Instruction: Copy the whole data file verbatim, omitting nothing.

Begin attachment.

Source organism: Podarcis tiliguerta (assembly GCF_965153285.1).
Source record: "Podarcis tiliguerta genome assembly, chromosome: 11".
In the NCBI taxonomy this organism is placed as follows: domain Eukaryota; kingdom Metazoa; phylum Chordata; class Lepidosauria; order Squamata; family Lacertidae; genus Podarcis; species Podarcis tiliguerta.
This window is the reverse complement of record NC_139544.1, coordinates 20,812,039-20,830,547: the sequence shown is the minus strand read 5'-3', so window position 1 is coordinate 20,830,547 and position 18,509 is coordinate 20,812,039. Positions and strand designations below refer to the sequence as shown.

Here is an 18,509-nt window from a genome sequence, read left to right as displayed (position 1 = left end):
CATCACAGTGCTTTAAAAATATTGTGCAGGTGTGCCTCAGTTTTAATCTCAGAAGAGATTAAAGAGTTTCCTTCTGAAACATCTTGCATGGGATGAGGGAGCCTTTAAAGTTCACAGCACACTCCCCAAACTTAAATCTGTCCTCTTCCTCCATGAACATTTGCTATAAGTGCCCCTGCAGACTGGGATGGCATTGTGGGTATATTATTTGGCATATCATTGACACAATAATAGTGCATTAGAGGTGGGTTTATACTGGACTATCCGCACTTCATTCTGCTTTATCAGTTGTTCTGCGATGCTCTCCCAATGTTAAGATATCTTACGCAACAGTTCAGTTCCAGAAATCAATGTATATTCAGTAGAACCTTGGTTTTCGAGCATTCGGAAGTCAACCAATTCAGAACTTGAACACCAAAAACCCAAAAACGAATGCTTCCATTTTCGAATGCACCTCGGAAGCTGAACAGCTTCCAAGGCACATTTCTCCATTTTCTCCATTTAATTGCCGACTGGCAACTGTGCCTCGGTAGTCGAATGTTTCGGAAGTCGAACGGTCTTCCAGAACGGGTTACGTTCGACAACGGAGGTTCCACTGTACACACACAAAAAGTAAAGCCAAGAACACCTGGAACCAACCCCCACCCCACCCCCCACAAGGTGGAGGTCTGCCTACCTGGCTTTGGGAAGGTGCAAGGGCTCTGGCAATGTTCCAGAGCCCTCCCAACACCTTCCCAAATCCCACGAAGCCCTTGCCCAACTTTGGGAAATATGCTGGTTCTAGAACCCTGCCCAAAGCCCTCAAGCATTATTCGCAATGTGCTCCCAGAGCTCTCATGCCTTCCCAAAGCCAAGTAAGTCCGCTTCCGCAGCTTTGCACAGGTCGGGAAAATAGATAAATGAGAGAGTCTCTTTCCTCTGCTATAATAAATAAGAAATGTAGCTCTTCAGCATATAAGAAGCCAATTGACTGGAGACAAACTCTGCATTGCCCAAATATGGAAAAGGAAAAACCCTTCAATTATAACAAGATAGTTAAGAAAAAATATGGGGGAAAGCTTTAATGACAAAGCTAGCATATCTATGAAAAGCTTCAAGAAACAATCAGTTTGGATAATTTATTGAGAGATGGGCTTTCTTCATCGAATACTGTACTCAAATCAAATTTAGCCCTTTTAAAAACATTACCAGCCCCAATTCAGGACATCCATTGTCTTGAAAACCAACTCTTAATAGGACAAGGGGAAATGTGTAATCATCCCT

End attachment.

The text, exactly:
Source organism: Podarcis tiliguerta (assembly GCF_965153285.1).
Source record: "Podarcis tiliguerta genome assembly, chromosome: 11".
In the NCBI taxonomy this organism is placed as follows: domain Eukaryota; kingdom Metazoa; phylum Chordata; class Lepidosauria; order Squamata; family Lacertidae; genus Podarcis; species Podarcis tiliguerta.
This window is the reverse complement of record NC_139544.1, coordinates 20,812,039-20,830,547: the sequence shown is the minus strand read 5'-3', so window position 1 is coordinate 20,830,547 and position 18,509 is coordinate 20,812,039. Positions and strand designations below refer to the sequence as shown.

Here is an 18,509-nt window from a genome sequence, read left to right as displayed (position 1 = left end):
CATCACAGTGCTTTAAAAATATTGTGCAGGTGTGCCTCAGTTTTAATCTCAGAAGAGATTAAAGAGTTTCCTTCTGAAACATCTTGCATGGGATGAGGGAGCCTTTAAAGTTCACAGCACACTCCCCAAACTTAAATCTGTCCTCTTCCTCCATGAACATTTGCTATAAGTGCCCCTGCAGACTGGGATGGCATTGTGGGTATATTATTTGGCATATCATTGACACAATAATAGTGCATTAGAGGTGGGTTTATACTGGACTATCCGCACTTCATTCTGCTTTATCAGTTGTTCTGCGATGCTCTCCCAATGTTAAGATATCTTACGCAACAGTTCAGTTCCAGAAATCAATGTATATTCAGTAGAACCTTGGTTTTCGAGCATTCGGAAGTCAACCAATTCAGAACTTGAACACCAAAAACCCAAAAACGAATGCTTCCATTTTCGAATGCACCTCGGAAGCTGAACAGCTTCCAAGGCACATTTCTCCATTTTCTCCATTTAATTGCCGACTGGCAACTGTGCCTCGGTAGTCGAATGTTTCGGAAGTCGAACGGTCTTCCAGAACGGGTTACGTTCGACAACGGAGGTTCCACTGTACACACACAAAAAGTAAAGCCAAGAACACCTGGAACCAACCCCCACCCCACCCCCCACAAGGTGGAGGTCTGCCTACCTGGCTTTGGGAAGGTGCAAGGGCTCTGGCAATGTTCCAGAGCCCTCCCAACACCTTCCCAAATCCCACGAAGCCCTTGCCCAACTTTGGGAAATATGCTGGTTCTAGAACCCTGCCCAAAGCCCTCAAGCATTATTCGCAATGTGCTCCCAGAGCTCTCATGCCTTCCCAAAGCCAAGTAAGTCCGCTTCCGCAGCTTTGCACAGGTCGGGAAAATAGATAAATGAGAGAGTCTCTTTCCTCTGCTATAATAAATAAGAAATGTAGCTCTTCAGCATATAAGAAGCCAATTGACTGGAGACAAACTCTGCATTGCCCAAATATGGAAAAGGAAAAACCCTTCAATTATAACAAGATAGTTAAGAAAAAATATGGGGGAAAGCTTTAATGACAAAGCTAGCATATCTATGAAAAGCTTCAAGAAACAATCAGTTTGGATAATTTATTGAGAGATGGGCTTTCTTCATCGAATACTGTACTCAAATCAAATTTAGCCCTTTTAAAAACATTACCAGCCCCAATTCAGGACATCCATTGTCTTGAAAACCAACTCTTAATAGGACAAGGGGAAATGTGTAATCATCCCT